Thursday, September 19, 2019

The Importance of Travel Insurance







My travel buddy and I are about to embark on a two-month trip to South America.  We have been designing this trip all year long, making hotel reservations, booking flights and purchasing tickets to Machu Picchu and other Bucket List destinations.  Then, out of the blue, I had a medical emergency in August that required out-patient surgery.  The clinic did not think they could get me in until late September or early October.  The Peruvian portion of our trip would have to be cancelled.

Thank goodness I had purchased travel insurance.



But all's well that ends wells.  A slot opened up a few weeks ago and I got everything taken care of.  My doctor has given me the Green Light.

We are traveling independently except for a few weeks when we part ways.  I am taking a tour of Colombia with G-Adventures while my travel buddy is climbing Mt. Chimborazo in Ecuador.  These tour operators require travel insurance, so this is the main reason we purchased plans with World Nomads.  It made sense to cover the entire two months . . . just in case.  Oh, brother.  Little did I know I might actually have to file a claim.




As I pack my suitcase for the trip (with Mimi's help, of course), I am experiencing such a high.  I feel like I've been given a new lease on life.  I AM GOING TO SOUTH AMERICA.  For two entire months.  Yippee!!  I don't feel 100% yet but I figure I can heal just as well down there than up here. 

It makes me realize how important it is to buy travel insurance, especially at my age.  From now on it's going to be at the top of my to-do slash packing list.  (Along with Mimi's little black dresses, of course.)  Knowing I am covered if I get sick before or during travel is a huge comfort.  This old gal is gonna keep on truckin' as long as she is able.




Until December,


Marea









Friday, September 13, 2019

Idiot's Grace Winery

100 Pacific Northwest Wineries







7.  Idiot's Grace
     Mosier, Oregon










Tucked behind pear and cherry orchards off historic Highway 30, this small enchanting winery is what Mosier, Oregon, is all about.  A tiny community of misfits (myself included) who hike, windsurf on the Columbia, listen to live music at MoCo and yes, drink lots of wine, we believe that life is meant to be enjoyed to the fullest.



Before I continue, I have a confession to make.  Three years ago I had a bad experience tasting wine at Idiot's Grace, but this was over in Lyle, Washington.  I have shunned their wine ever since. "Give them another chance," my friends have been telling me all summer long.  "I think you'll be impressed."

Idiot's Grace recently moved their tasting room to Mosier, across the river from Lyle, and opened up an airy, comfortable space with tables out on the patio, and antique school desks within.  My travel buddy and I drove over there last Sunday.  I was still trepidatious, but after sipping that first cool, crisp Sauvigon Blanc, I was hooked.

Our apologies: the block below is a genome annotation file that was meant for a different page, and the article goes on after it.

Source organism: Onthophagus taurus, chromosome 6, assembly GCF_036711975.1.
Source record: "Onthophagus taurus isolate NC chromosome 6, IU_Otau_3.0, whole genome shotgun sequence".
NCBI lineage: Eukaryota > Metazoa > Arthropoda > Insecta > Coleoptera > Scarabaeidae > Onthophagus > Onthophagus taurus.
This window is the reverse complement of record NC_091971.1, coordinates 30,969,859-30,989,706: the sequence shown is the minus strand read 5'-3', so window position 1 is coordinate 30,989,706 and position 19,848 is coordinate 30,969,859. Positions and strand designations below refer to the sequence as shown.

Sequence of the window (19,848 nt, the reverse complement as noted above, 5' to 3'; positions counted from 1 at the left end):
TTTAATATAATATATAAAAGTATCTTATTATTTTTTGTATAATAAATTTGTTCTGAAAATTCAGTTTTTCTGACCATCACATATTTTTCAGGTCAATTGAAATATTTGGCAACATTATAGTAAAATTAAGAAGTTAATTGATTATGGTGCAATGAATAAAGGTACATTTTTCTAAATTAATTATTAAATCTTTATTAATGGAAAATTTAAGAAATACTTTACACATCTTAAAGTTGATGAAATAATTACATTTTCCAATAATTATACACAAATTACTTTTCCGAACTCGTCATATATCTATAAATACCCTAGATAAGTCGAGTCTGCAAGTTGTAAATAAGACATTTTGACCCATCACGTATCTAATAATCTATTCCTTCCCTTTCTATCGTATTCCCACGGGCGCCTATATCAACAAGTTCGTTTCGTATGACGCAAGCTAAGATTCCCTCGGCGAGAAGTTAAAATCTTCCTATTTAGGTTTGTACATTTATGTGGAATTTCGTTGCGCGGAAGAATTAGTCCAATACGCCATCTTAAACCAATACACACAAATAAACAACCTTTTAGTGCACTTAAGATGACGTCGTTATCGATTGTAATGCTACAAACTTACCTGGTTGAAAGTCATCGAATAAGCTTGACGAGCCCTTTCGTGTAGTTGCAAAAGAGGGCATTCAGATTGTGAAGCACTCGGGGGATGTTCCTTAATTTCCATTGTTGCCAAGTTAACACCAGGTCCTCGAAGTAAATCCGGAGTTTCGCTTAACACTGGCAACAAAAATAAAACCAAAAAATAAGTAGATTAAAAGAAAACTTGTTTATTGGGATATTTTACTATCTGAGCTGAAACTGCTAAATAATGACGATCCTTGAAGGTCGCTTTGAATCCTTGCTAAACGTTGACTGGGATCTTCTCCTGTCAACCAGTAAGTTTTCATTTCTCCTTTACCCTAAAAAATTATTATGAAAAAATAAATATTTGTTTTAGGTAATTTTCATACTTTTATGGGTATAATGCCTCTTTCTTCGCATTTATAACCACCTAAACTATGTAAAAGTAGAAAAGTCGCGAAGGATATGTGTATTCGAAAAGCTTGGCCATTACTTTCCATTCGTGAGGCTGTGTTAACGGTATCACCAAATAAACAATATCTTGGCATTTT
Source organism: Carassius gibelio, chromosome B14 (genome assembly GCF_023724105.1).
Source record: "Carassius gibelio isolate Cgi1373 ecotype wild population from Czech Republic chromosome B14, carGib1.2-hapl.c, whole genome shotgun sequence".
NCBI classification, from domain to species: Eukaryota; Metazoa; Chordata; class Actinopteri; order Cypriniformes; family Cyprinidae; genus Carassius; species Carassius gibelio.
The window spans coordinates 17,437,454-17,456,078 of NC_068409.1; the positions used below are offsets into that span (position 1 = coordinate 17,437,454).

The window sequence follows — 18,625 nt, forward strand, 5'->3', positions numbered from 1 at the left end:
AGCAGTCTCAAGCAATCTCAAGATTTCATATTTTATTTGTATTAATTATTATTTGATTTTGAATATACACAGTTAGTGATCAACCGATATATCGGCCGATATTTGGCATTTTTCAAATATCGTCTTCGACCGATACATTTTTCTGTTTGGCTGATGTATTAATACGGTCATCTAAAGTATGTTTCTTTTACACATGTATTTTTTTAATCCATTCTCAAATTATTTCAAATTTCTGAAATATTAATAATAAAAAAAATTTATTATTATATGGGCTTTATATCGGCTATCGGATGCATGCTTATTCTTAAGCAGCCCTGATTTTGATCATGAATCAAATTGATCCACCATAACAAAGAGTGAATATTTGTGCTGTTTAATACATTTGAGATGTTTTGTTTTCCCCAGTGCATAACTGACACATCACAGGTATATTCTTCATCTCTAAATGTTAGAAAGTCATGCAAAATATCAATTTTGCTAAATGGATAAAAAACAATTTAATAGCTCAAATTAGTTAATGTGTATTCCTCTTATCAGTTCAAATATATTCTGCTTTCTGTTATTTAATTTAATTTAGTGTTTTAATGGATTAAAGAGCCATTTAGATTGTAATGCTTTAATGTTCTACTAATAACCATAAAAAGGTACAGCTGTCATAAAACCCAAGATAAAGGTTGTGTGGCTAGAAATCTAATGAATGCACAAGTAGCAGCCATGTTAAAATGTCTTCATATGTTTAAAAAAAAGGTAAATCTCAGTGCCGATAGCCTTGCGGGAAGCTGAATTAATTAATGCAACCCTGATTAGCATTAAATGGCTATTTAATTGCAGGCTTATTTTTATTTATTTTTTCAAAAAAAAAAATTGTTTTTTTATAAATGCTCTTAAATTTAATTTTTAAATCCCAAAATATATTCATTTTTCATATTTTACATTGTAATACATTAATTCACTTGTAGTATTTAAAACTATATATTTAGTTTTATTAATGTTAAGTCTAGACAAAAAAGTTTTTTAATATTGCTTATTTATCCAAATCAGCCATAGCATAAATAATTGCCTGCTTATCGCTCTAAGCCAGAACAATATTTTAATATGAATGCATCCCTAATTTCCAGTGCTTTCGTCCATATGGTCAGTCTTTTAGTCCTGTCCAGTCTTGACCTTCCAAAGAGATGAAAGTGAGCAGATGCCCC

My friends were right.




The flight consisted of six wines, two whites and four reds:  Sauvignon Blanc 2016, Chenin Blanc 2017, Cabernet Franc 2015, Barbera 2015, a red blend called Whimsy, and a Gamay Noir 2016.

I must say they give very generous pours, so we lingered here for more than an hour.  Free appetizers were set out on a table, which is a rare thing these days.  Usually if you want food at these wineries, you have to plunk down a twenty dollar bill (or more) for a charcuterie or cheese board.

We ended up buying a bottle of the Sauvignon Blanc and a bottle of the Cabernet Franc. 

The winery does have a wine club, which was very tempting, and I might join in the future for the discounted prices.  The wine was not cheap.  They ranged from $28 to $32 a bottle.   In addition, Idiot's Grace does not waive the $10 wine tasting fee even if you buy wine, unless you're a club member, of course.  This took us by surprise when we paid our bill. On the other hand, the pours were generous and the food was complimentary, so there you go . . . .

We were also able to buy pears from their orchard for only $1.00 per pound.  Now that was a bargain!


 I feel very badly that I have dissed this winery a time or two.  Lesson learned.  Some years are good; some years aren't.  The 2015 Cabernet Franc and Barbera, I thought, were exceptional.  It is why I love wine tasting at the vineyards.  You can be sure that the bottle you select is a good one.  I look forward to opening the Cabernet this winter, knowing that rich smooth wine will warm me up immediately.

So glad I gave Idiot's Grace a second chance!


 


Friday, September 6, 2019

Lunch at the Imperial River Co.

Favorite Pit Stops
Maupin, Oregon







Two stressed-out exhausted travelers discovered this place in 2015.  We were moving to the Columbia River Gorge after living in Santa Barbara for 27 years, not certain if we had made the right decision.  We rolled into Maupin around five o'clock and decided to stop for a beer and a burger at this little restaurant by the Deschutes River instead of pushing on.  We ended up staying the night.